February 17th 2018.
Nearly two months since I moved to Dublin. How is it people ask. Do you like it yet? Are you happy yet? A feeling of nausea comes over me. Do I lie and pretend, or do I know this person well enough to be honest. After getting quite a lot of ‘negative feedback’ from my last article, when I opened up about my struggles about moving home I’m cautious about who I open up to. I’ve realised that I am living in a society where being positive is a new form of moral correctness. Society finds it difficult to hear someone’s distress and real life experiences and emotions. People jump in with solutions and ways to get better and things to be grateful for. It seems rare that people are available to listen and sit with someone’s adversity.
At the age of nine I got my first diary and started to write. Up until recently I wrote like no one was reading. I wrote truthfully about how I was feeling .I will retract back to that style of writing. The most important thing for me is to face the emotions I am experiencing and not to write what I think people want to hear or trying to always put a positive spin on things. So this piece is derived from my feelings journal that I started to write in, since moving to Dublin.
Day four in my new job. I have nearly keeled over with feelings of anxiety and sadness this week. I wake up feeling sick to my stomach. On the bus to work I’m trying to be grateful. I’m trying to appreciate my new surroundings; but this city seems overwhelming unfamiliar to me. It’s dark, its cold and there is mould in my old over priced rental. I’ve barley slept. I wake up several times during the night. Unsure if my duvet is actually damp or just solid cold. I love to cook but I’d rather eat out than cook in this kitchen. I didn’t want to move to this city and here I am. It was either this or return back to Australia. I can’t get work any where else in Ireland. The dream of living on the west of Ireland is long gone. I wanted my own place, but I cannot afford it. I sit in work staring blankly at my colleagues that I don’t know yet. I am a shadow of my usual chatty self. This is when I begin to mourn my life and job in Sydney. Starting all over again in a new job and not having a clue, I just want to go back to my old job where I knew everyone and I knew what I was doing.
A few days after starting the job I head to Budapest with some close friends for the Christmas Markets. On the flight home I cry the whole way. I don’t want to go back to my life in Dublin . That was scary. I haven’t felt this way in a really really long time.
Christmas at home was truely special. It reminded my of why I moved home, the importance of family and the true magic of Christmas. For those two weeks I had a break from the inner turmoil. The drive back to Dublin after Christmas fills me with fear, anxiety and sadness.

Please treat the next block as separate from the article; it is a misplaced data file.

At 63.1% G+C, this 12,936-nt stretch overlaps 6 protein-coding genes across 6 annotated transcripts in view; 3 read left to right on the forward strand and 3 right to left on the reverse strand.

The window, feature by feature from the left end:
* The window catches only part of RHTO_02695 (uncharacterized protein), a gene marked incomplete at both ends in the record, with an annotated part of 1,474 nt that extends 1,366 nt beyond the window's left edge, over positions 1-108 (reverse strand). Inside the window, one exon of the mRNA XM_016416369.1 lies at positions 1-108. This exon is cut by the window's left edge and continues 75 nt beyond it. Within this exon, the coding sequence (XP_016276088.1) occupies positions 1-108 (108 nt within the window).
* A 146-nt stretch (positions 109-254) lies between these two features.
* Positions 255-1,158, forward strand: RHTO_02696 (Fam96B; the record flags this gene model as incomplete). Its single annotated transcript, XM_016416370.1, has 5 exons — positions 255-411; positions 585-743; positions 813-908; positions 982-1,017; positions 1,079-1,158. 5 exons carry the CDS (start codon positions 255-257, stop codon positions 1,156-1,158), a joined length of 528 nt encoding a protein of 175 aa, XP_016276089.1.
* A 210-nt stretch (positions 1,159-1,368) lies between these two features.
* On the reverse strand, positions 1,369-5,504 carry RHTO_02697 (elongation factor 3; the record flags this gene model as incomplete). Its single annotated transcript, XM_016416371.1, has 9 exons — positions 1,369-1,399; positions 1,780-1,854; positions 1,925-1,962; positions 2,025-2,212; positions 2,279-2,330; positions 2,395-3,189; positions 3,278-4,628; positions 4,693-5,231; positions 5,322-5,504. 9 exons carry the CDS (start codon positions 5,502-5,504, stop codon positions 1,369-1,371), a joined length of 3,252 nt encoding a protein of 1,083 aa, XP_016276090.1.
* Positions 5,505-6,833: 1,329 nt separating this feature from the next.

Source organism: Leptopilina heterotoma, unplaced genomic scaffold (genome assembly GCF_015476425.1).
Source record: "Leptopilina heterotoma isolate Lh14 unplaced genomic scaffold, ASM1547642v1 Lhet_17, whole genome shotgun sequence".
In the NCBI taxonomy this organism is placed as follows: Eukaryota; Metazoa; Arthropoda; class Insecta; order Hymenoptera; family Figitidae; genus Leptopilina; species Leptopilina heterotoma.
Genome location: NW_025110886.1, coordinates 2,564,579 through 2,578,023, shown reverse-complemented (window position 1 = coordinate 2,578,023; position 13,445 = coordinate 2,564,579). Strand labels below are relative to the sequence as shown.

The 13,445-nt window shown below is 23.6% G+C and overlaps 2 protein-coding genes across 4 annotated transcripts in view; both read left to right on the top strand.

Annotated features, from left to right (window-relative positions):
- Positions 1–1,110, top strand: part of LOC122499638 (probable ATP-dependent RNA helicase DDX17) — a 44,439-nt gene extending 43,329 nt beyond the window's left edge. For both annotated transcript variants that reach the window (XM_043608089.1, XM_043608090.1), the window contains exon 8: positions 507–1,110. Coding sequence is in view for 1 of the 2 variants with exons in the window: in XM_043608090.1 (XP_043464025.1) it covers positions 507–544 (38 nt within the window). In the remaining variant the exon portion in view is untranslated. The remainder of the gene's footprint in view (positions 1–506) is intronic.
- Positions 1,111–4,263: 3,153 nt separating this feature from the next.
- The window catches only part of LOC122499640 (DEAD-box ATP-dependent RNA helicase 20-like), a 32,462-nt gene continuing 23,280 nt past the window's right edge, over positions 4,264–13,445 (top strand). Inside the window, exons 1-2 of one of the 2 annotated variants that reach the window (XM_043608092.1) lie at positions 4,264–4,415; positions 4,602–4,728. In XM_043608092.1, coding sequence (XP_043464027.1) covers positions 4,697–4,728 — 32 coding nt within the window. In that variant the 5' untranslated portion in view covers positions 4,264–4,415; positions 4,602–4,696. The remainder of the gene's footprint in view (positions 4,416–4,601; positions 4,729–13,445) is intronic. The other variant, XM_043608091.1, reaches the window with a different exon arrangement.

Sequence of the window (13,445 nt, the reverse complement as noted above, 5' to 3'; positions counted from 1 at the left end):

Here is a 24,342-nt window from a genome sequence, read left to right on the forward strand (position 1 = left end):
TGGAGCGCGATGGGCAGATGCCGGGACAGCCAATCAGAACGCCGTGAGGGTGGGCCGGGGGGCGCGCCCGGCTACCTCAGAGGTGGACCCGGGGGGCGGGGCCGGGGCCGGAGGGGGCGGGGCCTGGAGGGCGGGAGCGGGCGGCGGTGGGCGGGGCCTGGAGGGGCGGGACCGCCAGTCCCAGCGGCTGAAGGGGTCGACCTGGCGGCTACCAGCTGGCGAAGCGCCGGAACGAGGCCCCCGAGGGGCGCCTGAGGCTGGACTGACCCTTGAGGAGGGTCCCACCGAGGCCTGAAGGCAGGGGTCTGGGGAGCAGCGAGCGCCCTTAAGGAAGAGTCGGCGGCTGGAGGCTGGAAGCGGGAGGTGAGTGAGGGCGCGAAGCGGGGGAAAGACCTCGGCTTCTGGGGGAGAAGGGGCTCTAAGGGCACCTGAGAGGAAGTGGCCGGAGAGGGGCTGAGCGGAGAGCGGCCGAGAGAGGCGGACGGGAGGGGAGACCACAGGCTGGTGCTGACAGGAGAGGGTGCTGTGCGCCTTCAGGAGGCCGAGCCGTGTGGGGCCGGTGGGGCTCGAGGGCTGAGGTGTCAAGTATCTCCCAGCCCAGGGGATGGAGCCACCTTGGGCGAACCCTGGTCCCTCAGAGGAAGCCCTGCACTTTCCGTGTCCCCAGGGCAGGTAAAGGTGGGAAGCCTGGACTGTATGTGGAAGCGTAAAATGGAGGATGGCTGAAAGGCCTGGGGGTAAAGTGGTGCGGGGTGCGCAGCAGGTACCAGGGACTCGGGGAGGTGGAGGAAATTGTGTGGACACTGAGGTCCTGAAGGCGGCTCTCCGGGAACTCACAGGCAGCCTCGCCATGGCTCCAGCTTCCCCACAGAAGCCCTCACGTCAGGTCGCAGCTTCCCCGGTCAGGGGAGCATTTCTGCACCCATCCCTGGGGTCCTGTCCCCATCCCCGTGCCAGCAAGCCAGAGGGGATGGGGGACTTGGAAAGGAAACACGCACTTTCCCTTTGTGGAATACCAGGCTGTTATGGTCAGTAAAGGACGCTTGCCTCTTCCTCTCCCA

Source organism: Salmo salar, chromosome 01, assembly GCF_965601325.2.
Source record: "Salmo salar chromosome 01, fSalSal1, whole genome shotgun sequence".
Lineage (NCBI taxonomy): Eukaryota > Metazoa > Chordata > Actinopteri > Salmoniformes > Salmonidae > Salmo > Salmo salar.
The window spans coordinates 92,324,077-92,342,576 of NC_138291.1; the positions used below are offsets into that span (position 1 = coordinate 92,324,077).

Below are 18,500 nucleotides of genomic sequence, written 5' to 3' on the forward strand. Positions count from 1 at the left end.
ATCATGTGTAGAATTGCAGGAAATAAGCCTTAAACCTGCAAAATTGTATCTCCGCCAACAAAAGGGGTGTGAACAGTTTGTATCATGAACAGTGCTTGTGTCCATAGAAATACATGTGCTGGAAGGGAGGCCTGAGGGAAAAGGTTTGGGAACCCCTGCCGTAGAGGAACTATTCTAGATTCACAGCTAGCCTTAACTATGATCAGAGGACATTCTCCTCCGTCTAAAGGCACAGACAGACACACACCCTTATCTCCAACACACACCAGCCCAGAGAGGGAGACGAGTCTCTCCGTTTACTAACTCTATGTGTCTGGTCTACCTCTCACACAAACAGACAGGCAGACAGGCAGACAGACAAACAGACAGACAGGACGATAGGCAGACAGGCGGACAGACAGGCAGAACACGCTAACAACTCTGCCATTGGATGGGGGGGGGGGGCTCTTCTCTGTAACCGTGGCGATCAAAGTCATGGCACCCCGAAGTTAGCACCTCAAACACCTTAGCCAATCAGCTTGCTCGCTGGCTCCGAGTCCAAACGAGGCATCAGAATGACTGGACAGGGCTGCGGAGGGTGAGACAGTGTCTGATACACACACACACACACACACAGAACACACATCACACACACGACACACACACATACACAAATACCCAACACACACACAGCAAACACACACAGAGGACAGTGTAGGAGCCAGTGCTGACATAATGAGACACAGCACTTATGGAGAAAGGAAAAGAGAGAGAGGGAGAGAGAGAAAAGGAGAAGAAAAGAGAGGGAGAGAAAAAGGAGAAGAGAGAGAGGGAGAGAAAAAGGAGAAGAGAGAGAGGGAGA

In January I decide it’s time for me to see a counsellor. It’s something I’ve done over the years and I always gain so much from. I love self- development and exploring new things about myself. The therapist in the first session says something powerful that really resonated with me. ‘Elaine it seems you didn’t just come home to Ireland, you came home to yourself’. Once the good job, the money, the sunshine was stripped away from you, you were just left with yourself’. It dawned on me that I have for potentially years been running away from my emotions instead of truly sitting and dealing with them. Living in Sydney on decent money allowed me to have a fantastic lifestyle, travel the world, eat out and have an extravagant lifestyle. I was so engaged in all of these pleasurable, amazing activities that it was easy to ignore my inner world. A world that has been so exposed the last few months.
These emotions that I was experiencing truly needed to be felt and dealt with. I had to get rid of a timeline and expectation of when I was going to be happy again and just accept that right now and for however long things weren’t great. After Christmas I did. Having went to college, started my career and travelled the world I know that discomfort is the price of admission to a meaningful life and of true happiness. I know nothing great comes easy.
Moving home to Ireland has been harder than I ever imagined. After I moved into my new house in Dublin and was finally starting to feel back to myself, I was sitting at the kitchen table having my dinner one evening. The kitchen in my new house reminded me a lot of the house I lived in, in Bryon Bay in 2016. A quick wave of realisation came over me. I was reminded of how happy I felt in Byron. I knew no one there but I liked my job, I loved the lifestyle there and Australia to me was familiar. I realised that moving to a small town in the east coast of Australia was easier than the move to a country I was born in and where my family were. It was then I realised, oh wow yes thats why I have been feeling all these intense emotions.
So how do we deal with emotions?
To truely wake up in todays world we need to be ready and willing to feel all aspects of human life and that includes suffering. My greatest periods of growth have been through these adversities. Allowing yourself to truely feel what you are going through in life, acknowledging it and allowing it to pass. Emotions and feelings do come and go but only when we feel them and not suppress them. One must be able to sit and accept every emotion in life not just happiness. When we push our emotions away they get stronger. When we deny them, they take over. Acceptance of these emotions is the cornerstone of resilience and true happiness.
The next time someone tells you they are feeling low or down practice just listening and holding back from giving them ways to make them feel better.
It’s over two months since I wrote this piece and a lot has changed and I can’t wait to share the rest of the Dublin adventures. Xx